So there is this euphoric feeling of accomplishment or attainment when we assert who we are, or when we are rewarded by society by being given some honourable or prestigious identity, but the euphoria in question (which is the euphoria of winning at what James Carse calls ‘a finite game’) very quickly ebbs away leaving nothing behind but a dreadful sterility. The defined identity is always sterile – as we have said – it is always sterile because it’s an act of denial with regard to who we really are (or what life really is all about, which is ‘growth’). It’s nothing more than a convenient fiction that allows us to turn our backs on the ontological challenge that life is presenting us with. When we perform a manoeuvre that enables us to escape from whatever awareness we might have of how much bigger the universe is than anything we ever could have imagined then this feels good; we get great relief – but this isn’t the type of good feeling we get for any kind of a wholesome reason. Very clearly, this isn’t a ‘wholesome’ sort of thing at all! We get a rush of euphoria for sure but that is only the (very temporary) good feeling that comes from denying what we don’t want to know about. That type of ‘good feeling’ doesn’t really help us!
When it comes to identification then it’s very much a matter of ‘Marry in hast, repent at leisure’. We can’t live life when we are saddled with an identity – all we can do is go through the mechanical motions of asserting and reasserting that sterile identity over and over again in the forlorn hope that some good will come of it. All we can do is continue to move through the repetitive steps of ‘playing the finite game’ (which is consolidating ‘who we think we are’ when ‘who we think we are’ is a dull fiction) rather than exploring the possibilities of what we genuinely might be – uncertain though these possibilities may be. The possibilities that lie in store for us when we put all our money on consolidating the fiction of who we think we are add up to a big fat zero, whilst the possibilities that await us when we relinquish this comforting illusion (the comforting illusion of the Mind- Created Identity) are infinite. The possibilities here are infinite and that is precisely why we want to run away as fast as we can in the opposite direction, so to speak! We experience terror when faced with the unimaginable vastness, and comfort when we retreat into the pointless, tedious world of the small and the petty, and that’s why we continually engross ourselves in playing finite games in the way that we do.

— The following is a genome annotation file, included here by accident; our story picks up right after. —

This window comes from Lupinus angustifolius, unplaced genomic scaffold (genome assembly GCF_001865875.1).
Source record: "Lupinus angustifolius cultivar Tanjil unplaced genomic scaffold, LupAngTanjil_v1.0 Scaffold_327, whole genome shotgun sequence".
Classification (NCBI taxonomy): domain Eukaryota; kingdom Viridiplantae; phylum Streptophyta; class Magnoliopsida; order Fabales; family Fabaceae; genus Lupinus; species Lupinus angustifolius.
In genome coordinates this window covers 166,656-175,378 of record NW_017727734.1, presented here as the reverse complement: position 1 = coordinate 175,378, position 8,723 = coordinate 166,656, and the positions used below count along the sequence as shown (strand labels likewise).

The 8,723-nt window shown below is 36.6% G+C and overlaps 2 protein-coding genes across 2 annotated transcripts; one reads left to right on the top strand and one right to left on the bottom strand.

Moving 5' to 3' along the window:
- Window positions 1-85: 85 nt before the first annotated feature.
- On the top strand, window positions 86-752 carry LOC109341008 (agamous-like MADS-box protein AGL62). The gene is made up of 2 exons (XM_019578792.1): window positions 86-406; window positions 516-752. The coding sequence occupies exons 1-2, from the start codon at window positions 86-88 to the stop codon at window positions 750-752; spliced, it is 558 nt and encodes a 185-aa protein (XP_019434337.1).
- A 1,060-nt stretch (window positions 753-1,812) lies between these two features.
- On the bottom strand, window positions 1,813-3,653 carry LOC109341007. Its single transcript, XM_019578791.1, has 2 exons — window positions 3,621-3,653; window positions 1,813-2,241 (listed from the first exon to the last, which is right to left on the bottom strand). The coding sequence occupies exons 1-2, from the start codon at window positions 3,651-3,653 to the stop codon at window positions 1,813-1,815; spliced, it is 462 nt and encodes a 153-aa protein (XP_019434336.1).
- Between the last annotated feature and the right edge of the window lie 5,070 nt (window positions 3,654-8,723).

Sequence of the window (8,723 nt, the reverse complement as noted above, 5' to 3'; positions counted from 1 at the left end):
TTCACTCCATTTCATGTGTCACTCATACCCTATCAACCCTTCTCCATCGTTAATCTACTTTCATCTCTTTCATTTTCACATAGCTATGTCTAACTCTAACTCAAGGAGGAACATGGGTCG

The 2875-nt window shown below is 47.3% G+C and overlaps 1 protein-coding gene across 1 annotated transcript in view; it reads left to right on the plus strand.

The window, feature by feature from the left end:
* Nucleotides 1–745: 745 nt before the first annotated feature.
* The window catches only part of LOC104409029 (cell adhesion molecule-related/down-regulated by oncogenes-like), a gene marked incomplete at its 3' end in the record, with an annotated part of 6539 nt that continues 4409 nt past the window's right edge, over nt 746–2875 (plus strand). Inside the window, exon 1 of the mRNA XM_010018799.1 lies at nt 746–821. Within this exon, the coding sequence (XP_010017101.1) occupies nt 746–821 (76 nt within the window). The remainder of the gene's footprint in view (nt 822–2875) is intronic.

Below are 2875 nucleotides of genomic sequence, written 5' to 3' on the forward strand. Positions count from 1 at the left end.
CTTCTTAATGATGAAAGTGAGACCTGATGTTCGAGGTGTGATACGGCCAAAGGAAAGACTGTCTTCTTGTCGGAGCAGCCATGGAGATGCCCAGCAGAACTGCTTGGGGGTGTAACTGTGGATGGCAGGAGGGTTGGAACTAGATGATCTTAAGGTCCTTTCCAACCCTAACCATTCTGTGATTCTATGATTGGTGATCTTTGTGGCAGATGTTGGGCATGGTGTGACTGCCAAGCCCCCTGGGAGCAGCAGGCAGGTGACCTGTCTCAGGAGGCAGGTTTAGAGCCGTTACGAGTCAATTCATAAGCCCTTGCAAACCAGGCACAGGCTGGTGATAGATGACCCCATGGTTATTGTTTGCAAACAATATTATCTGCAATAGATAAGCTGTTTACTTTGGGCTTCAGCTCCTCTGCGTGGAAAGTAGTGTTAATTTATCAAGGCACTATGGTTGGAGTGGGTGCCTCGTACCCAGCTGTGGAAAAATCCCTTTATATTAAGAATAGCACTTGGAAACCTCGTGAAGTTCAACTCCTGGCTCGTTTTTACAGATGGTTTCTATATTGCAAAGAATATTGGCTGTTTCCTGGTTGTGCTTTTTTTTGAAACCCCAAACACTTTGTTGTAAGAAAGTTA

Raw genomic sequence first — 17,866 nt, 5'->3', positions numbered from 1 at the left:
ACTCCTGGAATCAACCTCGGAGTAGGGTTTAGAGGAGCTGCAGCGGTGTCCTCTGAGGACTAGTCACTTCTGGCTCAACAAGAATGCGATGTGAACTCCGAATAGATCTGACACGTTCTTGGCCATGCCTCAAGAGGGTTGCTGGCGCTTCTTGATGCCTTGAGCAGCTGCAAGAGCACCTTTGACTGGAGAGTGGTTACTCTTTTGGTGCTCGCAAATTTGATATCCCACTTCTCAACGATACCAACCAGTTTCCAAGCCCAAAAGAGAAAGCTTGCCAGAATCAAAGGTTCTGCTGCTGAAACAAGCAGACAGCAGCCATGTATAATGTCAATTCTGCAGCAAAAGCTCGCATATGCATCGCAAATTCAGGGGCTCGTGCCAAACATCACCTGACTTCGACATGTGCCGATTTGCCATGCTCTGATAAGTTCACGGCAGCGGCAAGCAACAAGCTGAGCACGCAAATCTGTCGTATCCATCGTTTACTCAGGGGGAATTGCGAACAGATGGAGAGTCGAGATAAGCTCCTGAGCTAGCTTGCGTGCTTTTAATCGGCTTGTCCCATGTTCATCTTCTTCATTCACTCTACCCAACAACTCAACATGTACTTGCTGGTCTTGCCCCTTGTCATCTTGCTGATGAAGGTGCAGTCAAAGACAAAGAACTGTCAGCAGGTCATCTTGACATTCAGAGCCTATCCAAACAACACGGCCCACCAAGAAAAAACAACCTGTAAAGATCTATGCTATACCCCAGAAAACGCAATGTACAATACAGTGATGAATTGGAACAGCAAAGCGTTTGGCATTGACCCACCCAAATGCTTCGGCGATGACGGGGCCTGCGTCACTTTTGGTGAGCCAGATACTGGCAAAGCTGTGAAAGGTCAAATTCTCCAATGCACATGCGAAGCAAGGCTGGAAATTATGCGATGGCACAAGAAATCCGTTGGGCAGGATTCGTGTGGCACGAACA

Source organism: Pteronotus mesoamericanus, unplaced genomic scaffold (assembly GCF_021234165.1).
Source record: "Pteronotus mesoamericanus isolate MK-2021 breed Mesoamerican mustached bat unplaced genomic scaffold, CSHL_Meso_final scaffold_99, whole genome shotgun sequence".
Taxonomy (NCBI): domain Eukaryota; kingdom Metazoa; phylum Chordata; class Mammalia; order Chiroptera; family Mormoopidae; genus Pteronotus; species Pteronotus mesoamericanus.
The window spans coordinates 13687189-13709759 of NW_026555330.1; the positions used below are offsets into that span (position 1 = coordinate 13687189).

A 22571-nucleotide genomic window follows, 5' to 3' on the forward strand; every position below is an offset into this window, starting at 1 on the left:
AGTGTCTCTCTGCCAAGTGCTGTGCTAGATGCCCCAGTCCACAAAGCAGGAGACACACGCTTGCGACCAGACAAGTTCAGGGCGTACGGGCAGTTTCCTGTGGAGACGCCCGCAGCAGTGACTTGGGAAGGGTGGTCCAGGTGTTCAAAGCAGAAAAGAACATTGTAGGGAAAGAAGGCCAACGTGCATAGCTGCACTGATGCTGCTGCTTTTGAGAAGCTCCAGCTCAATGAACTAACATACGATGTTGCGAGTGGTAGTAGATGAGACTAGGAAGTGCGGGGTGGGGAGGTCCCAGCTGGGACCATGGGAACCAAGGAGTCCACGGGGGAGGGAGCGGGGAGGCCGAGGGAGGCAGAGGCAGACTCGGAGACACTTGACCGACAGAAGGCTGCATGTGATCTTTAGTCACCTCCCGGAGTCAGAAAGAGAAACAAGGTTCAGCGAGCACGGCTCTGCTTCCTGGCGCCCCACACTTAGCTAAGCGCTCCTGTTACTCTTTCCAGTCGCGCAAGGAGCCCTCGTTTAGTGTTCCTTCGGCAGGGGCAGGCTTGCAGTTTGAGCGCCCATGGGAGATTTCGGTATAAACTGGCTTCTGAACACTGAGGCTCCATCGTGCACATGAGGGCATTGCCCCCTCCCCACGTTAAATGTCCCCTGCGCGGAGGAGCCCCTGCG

Our fear of vastness is the same thing as our love of the mind-created certainties which we have surrounded ourselves, in which we have buried ourselves. Ontological terror drives us meekly into the welcoming arms of thought, in other words; the comfort we obtain from the act of believing our thoughts (however bland, however banal, however stupid or malign they might be) is the perfect remedy for the fear that holds us in its grip when we confront open-ended reality. Thought always creates a world in which there is no ‘open-endedness’ – the Mind-Created Virtual Reality is a world that contains no mysteries, no ‘discontinuities’, and that is precisely how we know it to be false (if we care to know such a thing, that is). How could we have ever put ourselves in this position where we have to accept the wretched banality of the thought-created world as being the same thing as reality itself? What kind of a trick is this to play on ourselves? Instead of life, we have to make do with a grey, pointless bureaucracy – the grey, pointless bureaucracy of thought – and that dreadful old bureaucracy won’t ever let us go (bureaucracies never do, after all). Because we are under the power of thought (which is the position we have put ourselves in) we cannot help believing that what the rational mind says is real actually is real, and so we are obliged to try our hardest to get thought’s bureaucracy to ‘work out for us’, which it never will. No matter what we do on the basis of the thought-created identity, things aren’t ever going to work out for us. We however are in denial of this; the conditions of the deal we have accepted require us to be in denial of this – if we are to continue believe ourselves to be this Mind-Created Identity then we obliged to ignore (or misunderstand) all the suffering that comes about because of this. We are obliged to ‘stick with our story’ no matter what, in other words, and this is of course always the way with denial…